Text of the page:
Melvin Duckenfield High School History
High School Bible
Rebecca Buffaloe High School History
High School Girl's Bible
Social Studies Department Chair

    Rebecca Buffaloe  |  High School History
    High School Girl's Bible
    Social Studies Department Chair

High school social studies department head Becki Buffaloe, who teaches U.S. History, Current Events, and Bible, can’t remember a time in her life when she didn’t want to be a teacher, as she even loved playing “school” as child and started babysitting at age nine.

In her thirty-three years of teaching, Mrs. Buffaloe has taught children of every age “from the Headstart Program to twelfth grade” with the exception of grades four, five, and nine.

“It is quite amazing that I even became a teacher because starting in sixth grade I had major struggles with math which carried over to science,” she stated, “Learning disabilities were not weeded out so much for children in the fifties and sixties… looking back, it is quite obvious that I had a math learning disability — it was almost like math dyslexia.”

However, Mrs. Buffaloe can see the good that eventually emerged from her struggles. She said, “I think in some ways it has helped me better teach students who struggle because I lived it. I tell my students that no one cut me any slack. I had to be determined to keep going and not give up.”

She added, “I know that many, many prayers were prayed for me along the way.”

Mrs. Buffaloe also recognizes that for some students, being interested in the subject can be the hard part.

“History can be such a dry subject,” she explained, “Many people do not like it, so a history teacher has to be passionate.”

Mrs. Buffaloe, a self-proclaimed history buff (pun intended), keeps her students engaged through her love of history and passion for it that “just seeps out of” her. She also values the subject of English because writing well is important in so many areas of life and is not “an isolated subject,” in her words.

She has developed a passion for current events, saying, “I also feel it is the duty of a Christian to be well-informed about the world in which we live. Teaching Current Events is probably the hardest job I have ever had because you truly see the ‘evil’ world system… I have II Corinthians 4:8-9 posted in many places for when Current Events discourages me.”

When not in the classroom, Mrs. Buffaloe enjoys spending time with her husband of almost forty years, Merrick, and their three children and four grandchildren. She is well-loved by all of the students she’s taught, who affectionately call her Mrs. B or Mrs. Buff.

She’s not afraid to share hard truths with her students, and she declared, “The biggest life lesson I stress to my [students]… is that each of us are walking billboards for Jesus Christ. I talk to them about how we cannot cram our beliefs down someone’s throat — we have to live it. I stress that people are watching us to see how we react to the ups and downs of life. There is lots of accountability there.”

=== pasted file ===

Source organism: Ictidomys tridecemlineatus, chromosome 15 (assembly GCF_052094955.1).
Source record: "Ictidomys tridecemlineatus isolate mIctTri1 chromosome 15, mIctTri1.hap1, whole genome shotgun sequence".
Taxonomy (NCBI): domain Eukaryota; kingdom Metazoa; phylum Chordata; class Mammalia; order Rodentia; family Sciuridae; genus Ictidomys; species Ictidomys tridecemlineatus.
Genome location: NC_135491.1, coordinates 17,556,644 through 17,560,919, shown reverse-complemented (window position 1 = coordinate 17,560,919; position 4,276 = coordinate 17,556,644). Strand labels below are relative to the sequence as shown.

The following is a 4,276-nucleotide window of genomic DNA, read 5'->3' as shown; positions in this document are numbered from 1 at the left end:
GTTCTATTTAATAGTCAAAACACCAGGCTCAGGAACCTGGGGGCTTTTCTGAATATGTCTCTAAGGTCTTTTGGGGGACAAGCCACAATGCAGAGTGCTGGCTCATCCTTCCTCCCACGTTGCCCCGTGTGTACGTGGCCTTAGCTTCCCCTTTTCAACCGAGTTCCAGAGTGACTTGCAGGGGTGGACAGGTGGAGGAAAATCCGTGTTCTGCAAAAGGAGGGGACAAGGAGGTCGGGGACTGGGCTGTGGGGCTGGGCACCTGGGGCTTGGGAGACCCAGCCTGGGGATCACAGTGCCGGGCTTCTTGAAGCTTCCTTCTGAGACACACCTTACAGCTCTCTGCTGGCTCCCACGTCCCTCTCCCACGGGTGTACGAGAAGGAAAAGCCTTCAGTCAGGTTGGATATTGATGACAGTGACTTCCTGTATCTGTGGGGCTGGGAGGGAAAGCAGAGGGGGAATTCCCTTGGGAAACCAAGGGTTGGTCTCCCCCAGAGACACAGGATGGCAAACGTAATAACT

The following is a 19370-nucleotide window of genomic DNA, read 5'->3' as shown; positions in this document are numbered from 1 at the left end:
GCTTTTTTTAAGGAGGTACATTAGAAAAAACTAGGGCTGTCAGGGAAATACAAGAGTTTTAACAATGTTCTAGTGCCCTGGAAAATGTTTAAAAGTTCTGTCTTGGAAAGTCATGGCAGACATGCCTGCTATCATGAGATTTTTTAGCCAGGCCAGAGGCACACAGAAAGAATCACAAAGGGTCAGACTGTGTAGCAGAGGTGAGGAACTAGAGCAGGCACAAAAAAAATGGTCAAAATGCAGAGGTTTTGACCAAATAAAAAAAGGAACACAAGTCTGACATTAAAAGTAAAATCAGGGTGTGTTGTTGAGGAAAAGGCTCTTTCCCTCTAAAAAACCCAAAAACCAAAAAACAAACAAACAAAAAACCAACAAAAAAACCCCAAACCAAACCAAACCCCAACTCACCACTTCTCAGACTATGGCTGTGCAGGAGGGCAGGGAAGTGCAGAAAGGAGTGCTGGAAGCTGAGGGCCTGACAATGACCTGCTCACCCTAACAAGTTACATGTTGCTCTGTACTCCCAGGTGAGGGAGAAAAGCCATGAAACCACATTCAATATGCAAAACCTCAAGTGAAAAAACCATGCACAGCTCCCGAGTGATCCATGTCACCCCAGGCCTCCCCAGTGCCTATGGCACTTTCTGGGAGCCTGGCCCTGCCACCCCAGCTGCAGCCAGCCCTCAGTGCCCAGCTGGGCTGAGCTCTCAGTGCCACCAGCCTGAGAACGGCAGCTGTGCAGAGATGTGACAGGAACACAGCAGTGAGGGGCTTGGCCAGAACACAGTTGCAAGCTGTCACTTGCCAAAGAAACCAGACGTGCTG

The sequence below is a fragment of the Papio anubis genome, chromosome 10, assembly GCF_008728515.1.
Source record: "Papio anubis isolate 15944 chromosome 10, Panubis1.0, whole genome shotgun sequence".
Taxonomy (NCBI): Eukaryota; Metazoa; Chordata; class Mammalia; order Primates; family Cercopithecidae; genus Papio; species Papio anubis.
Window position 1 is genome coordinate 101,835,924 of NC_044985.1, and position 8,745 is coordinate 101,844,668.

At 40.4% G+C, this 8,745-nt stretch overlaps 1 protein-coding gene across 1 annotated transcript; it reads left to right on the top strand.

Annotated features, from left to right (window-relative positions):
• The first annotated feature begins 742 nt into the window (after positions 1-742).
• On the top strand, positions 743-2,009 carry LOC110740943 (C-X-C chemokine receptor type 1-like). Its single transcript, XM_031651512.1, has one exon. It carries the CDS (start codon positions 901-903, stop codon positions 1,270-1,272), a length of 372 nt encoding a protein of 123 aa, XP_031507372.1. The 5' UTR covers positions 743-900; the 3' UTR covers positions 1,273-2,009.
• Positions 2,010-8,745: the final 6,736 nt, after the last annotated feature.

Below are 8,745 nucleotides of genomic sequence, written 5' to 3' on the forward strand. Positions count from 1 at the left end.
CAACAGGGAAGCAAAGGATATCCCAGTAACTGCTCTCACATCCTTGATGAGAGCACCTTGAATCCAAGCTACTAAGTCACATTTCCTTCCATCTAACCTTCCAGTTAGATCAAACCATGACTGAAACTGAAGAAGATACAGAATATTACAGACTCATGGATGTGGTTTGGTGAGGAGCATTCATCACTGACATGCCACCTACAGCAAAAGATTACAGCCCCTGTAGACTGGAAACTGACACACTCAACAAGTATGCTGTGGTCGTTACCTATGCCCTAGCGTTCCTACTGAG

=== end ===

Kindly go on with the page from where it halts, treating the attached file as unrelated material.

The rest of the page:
Catherine Bizieff High School Government and Economics
AP US History

    Catherine Bizieff  |  High School Government and Economics
    AP US History

High school social studies teacher Catherine Bizieff has teaching in her blood.

“My family is full of teachers,” she explained, listing off relatives who share her occupation, from her great grandfather to her adult son, and adding, “It’s just what we do.”

Mrs. Bizieff teaches tenth grade Government/Economics as well as AP United States History, a class typically populated by seniors. She has a bachelor’s in United States History and Political Science as well as a Master’s of Education from Wright State University in Ohio.

When she’s not teaching, she loves reading and traveling the country with her family. Recently, her eldest son and his wife had a baby, and Mrs. Bizieff said she and her husband “have enjoyed learning the ropes of becoming grandparents!”

Before she chose to teach high school, Mrs. Bizieff revealed, “I wanted to teach at a law school, which means first becoming a lawyer. However, when it came time to start law school, I had two small children and decided that teaching the Constitution to teenagers was better for my own children. It is a decision I am so very glad I made because I love it.

Mrs. Bizieff, whose students affectionately call her Mrs. B or Mrs. Biz, finds her job most rewarding when she is “getting to know the students as they grow and mature” as well as “working with the ones who are struggling and watching their eyes light up as they ‘get it.’”

Her AP class is the one where she gets to really dig into the subject of history and see her students embrace history the most.

“My AP U.S. History students learn the ‘whys’ of history,” she shared, “Many times things become more real when you understand why someone made the choices they did. I love explaining that things we take for granted all had a cause and effect.”

Mrs. Bizieff likes to incorporate Biblical principles into her classroom, too. Not only does she want her students to view history, government, and economics through a Christian lens, she wants them to understand while learning about socials studies that “God is not surprised by anything. There is no rogue molecule. We worship a perfect God, not live a perfect life.”

 

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